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In the 227 days since this country recorded its first COVID-19 case, the biggest challenge has been finding the best ways to minimise the toll on public health and the economy while returning to some semblance of normalcy.

It is clear, however, that pandemic fatigue is starting to set in to the extent that Prime Minister Dr Keith Rowley’s media briefing on Saturday was one of the most widely anticipated events of the day. The anxiety in some quarters was almost palpable.

There was a cautious easing of some restrictions but no relief yet for the food and beverages sector where some business operators claim they are on the brink of permanent closure. They remain subject to the very delicate balancing act the Government has been attempting under the guidance of public health experts.

It is disappointing that the Government has not yet outlined a plan for the reopening of bars and restaurants. An entire sector is dying and there is still no clear way forward.

Considering all the losses they have already absorbed and their continued efforts to continue operating and maintain some level of employment, these businesses should be given much more support.

Expressing disappointment on behalf of bar and restaurant owners, the T&T Chamber, in an immediate response to the measures announced by Dr Rowley, warned of a risk that “entire industries, businesses, and segments of our workforce get left behind” with a ripple effect throughout the population.

Therein lies the challenge. COVID-19 remains a clear and present danger with 5,503 positive cases recorded since the coronavirus entered the country on March 12. That and the grim milestone reached last week of more than 100 deaths from the virus highlight the need to continue functioning with the new normal of physical distancing, frequent sanitizing and the wearing of masks.

On the other hand, there has been a debilitating toll on large segments of the population from the prolonged period of restriction. Businesses have failed, unemployment has increased, and many citizens are facing mounting debts.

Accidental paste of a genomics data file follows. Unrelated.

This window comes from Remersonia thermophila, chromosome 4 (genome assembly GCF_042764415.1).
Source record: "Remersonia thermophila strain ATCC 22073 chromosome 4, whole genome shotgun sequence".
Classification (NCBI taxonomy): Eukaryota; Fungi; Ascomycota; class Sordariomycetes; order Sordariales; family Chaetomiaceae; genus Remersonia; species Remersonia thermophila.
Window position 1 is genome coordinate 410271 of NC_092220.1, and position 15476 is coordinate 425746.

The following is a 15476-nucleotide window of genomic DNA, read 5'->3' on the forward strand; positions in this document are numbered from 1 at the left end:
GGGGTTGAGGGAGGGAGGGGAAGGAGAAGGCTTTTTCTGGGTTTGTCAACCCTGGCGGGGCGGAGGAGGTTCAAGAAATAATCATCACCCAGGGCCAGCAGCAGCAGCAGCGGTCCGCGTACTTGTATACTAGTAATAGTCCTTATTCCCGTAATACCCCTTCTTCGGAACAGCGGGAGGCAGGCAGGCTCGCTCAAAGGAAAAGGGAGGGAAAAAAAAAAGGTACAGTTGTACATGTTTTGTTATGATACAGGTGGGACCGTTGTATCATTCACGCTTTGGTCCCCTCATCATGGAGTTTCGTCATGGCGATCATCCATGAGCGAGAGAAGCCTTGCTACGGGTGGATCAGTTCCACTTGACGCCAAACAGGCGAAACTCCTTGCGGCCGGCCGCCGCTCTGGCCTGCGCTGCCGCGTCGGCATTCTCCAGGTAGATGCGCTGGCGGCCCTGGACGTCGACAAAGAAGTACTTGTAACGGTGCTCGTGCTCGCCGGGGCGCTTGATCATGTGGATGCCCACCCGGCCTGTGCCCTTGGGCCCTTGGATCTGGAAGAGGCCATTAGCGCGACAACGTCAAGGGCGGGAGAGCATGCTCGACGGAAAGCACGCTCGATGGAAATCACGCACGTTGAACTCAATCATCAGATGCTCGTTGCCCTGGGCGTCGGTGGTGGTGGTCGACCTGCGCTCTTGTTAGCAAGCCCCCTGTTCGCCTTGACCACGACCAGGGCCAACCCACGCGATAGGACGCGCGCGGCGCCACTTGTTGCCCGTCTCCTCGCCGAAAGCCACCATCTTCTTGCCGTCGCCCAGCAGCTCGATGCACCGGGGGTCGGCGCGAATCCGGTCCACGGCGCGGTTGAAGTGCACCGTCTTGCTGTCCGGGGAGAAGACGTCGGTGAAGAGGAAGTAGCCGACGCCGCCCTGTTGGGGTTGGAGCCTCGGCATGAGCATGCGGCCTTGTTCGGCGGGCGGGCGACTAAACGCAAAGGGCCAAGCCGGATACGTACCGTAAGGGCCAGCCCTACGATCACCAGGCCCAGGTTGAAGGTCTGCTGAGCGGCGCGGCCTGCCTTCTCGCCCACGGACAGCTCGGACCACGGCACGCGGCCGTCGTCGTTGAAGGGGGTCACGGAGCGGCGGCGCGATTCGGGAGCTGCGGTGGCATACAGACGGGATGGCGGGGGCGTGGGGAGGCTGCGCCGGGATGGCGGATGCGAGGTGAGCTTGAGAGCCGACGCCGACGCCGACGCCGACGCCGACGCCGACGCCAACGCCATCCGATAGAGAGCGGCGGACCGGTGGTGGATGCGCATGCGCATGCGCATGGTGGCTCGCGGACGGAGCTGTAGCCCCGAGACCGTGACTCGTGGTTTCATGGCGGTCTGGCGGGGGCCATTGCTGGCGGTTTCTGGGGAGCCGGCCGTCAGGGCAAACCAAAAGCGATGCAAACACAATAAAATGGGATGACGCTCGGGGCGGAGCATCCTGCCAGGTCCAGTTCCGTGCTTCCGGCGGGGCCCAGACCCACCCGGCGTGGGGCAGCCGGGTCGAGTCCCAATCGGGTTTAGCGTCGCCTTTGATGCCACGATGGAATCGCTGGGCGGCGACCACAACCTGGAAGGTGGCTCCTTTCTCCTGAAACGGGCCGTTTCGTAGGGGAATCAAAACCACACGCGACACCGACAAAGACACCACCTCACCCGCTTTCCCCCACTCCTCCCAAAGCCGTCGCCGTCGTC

The clamour from nationals still stranded outside of T&T’s closed borders have only added to a very stressful situation

The severe limitations on social and economic activity have also impacted on the mental health of many and that alone, if left unchecked, will strain health and social services to a degree this country cannot afford.

There will have to be a careful weighing of these and other factors over the next few days because the current arrangements under which citizens have been existing cannot continue indefinitely.

The challenge for Dr Rowley and his administration is to win the confidence and support of citizens who must continue to behave responsibly well after the remaining restrictions are lifted and T&T’s borders reopen.

Missteps and a growing sense of complacency sent the country almost back to square one well into the first attempt to cautiously resume normal activities which had been taking place on a phased basis from early May through June.

By July, new cases of COVID-19 were being detected and community spread emerged for the first time in mid-August.

That is why a strong message must be sent that T&T is not back to normal and will not be for months, perhaps years to come. The nation has no choice but to learn to function in a way that is healthy for society and the economy.

More than ever, one of our watchwords, discipline, must be in full effect.